Shanghaiist thinks there aren’t enough cars in Shanghai. The air, quite frankly, is incredibly clean. There’s nary a spot of traffic. And really, couldn’t taxi drivers be more conscientious by honking their horns just a LITTLE more often? Shanghai needs more cars. Definitely. And what better place to encourage additional consumption than the Shanghai Auto Show!
The Shanghai show has become a major stop on the automotive circuit. GM, BMW Audi, and many others are all unveiling new concept cars and production models for the first time here (check the links for details), and CEOs have flocked to our fair city to demonstrate the Importance of the Chinese Market in
slowing GM’s demise continuing the industry’s growth. You can read more about the Shanghai show, and its implications for the global automotive industry, here and here.
In the spirit of journalistic enquiry, Shanghaiist trekked to the Shanghai International Expo Center (near Longyang Lu metro) to brave the
maddened hordes rather large crowds on opening day. If you are interested in cars, or simply in the growth of China, the show is definitely worth a look. After viewing hundreds of cars, models, cars with models, and models modeling absolutely nothing, Shanghaiist offers several takeaways from the show:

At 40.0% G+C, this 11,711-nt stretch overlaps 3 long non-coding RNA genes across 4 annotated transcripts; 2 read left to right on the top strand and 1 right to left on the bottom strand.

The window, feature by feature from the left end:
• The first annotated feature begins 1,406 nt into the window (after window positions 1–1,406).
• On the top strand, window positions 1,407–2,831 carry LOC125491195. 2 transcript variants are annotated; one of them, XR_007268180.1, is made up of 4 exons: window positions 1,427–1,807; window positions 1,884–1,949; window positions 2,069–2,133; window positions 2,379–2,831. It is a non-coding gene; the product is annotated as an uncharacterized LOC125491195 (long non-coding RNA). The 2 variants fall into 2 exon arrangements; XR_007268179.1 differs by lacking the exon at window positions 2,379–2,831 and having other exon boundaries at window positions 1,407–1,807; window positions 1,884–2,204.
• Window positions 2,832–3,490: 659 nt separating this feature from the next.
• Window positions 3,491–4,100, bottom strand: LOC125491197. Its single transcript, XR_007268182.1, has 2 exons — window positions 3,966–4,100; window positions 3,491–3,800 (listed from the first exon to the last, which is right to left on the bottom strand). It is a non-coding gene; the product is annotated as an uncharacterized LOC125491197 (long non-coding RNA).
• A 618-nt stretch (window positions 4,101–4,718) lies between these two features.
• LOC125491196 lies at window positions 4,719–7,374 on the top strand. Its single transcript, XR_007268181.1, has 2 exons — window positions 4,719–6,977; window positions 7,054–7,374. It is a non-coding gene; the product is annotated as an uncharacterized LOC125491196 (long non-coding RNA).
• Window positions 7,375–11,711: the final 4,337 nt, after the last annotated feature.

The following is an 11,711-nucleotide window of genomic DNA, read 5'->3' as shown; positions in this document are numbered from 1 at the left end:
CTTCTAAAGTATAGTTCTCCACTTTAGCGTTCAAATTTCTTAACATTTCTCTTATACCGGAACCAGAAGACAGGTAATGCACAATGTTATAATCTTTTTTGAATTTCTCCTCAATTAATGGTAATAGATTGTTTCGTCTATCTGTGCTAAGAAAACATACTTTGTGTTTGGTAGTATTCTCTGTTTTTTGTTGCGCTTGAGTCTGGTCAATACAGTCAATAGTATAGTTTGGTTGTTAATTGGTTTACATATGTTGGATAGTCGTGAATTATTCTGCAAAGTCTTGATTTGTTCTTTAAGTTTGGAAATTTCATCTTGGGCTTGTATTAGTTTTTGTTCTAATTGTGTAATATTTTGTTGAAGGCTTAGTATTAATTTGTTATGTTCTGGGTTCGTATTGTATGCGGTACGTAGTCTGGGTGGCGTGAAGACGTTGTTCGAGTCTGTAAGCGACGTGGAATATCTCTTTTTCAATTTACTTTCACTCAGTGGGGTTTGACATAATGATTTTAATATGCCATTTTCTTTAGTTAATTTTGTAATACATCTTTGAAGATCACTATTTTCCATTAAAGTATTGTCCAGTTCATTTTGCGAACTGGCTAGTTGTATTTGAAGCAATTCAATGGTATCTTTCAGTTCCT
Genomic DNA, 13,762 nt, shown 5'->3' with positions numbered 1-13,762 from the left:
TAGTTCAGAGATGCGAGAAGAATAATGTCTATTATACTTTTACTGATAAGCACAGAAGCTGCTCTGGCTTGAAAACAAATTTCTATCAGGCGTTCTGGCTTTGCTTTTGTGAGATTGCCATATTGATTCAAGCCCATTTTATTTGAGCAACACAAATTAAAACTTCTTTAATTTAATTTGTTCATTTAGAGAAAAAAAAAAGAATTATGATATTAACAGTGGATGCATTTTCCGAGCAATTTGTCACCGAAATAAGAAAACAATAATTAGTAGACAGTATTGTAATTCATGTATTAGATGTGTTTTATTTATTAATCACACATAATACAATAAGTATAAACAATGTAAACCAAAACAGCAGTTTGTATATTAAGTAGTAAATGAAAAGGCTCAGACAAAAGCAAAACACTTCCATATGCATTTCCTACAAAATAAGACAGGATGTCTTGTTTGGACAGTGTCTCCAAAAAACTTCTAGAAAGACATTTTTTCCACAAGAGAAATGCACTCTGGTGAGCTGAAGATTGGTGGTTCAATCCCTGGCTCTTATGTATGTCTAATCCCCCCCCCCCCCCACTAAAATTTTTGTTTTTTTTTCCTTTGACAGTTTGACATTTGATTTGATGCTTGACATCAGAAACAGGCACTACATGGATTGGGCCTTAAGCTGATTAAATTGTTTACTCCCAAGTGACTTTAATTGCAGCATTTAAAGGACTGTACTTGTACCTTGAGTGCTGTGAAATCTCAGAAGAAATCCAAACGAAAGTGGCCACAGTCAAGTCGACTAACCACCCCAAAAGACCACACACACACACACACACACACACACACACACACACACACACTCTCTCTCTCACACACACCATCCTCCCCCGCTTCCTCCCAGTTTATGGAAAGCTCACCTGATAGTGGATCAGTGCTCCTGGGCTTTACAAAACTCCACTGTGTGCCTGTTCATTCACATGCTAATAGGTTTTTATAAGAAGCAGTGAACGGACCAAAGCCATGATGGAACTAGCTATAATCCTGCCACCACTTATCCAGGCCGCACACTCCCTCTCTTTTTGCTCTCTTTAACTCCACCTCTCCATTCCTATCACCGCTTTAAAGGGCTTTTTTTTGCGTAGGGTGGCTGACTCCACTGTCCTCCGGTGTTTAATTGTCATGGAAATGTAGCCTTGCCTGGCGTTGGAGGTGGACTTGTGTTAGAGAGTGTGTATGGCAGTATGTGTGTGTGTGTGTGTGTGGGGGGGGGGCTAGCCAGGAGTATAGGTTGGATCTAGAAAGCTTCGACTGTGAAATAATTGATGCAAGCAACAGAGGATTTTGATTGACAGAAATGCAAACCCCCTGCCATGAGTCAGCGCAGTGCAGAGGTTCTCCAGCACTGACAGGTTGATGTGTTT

The growth of green. Hybrid vehicles from both Chinese and American firms were everywhere. GM and VW even showcased concept fuel cell-powered cars. What does it mean? Instead of setting high car prices (like in Singapore) or pricing roads to limit driving (like in London) the government is targeting “green vehicles” as the best way to reduce emissions. Yes, Virginia, cars and trucks produce most of Shanghai’s air pollution.
Placing models at your booth will triple your attendance, even if the model is ugly or has nothing to do with what you’re selling.
Local Chinese automakers continue to be white-hot. Ten years ago, Chery didn’t exist—today it’s one of the top five producers in China, with a hefty contract from Chrysler to export small cars to the USA. Geely, Brilliance, Great Wall, Roewe to name a few—the list of local names is long and keeps growing. Beijing’s long-term goal is for Chinese companies to produce the majority of cars in China. It’s a matter of when, not if.
German booths are the best, because many of them offer beer! Volkswagen has never looked so sexy.
The 12th Annual Shanghai International Automobile & Manufacturing Technology Exhibition runs until Saturday at the Shanghai New International Exhibition Center, 2345 Longyang Lu. Metro Line 2, Long Yang Lu station, or Number Three Airport Bus. Photos from Shanghai Eye and GM Blogs on Flickr.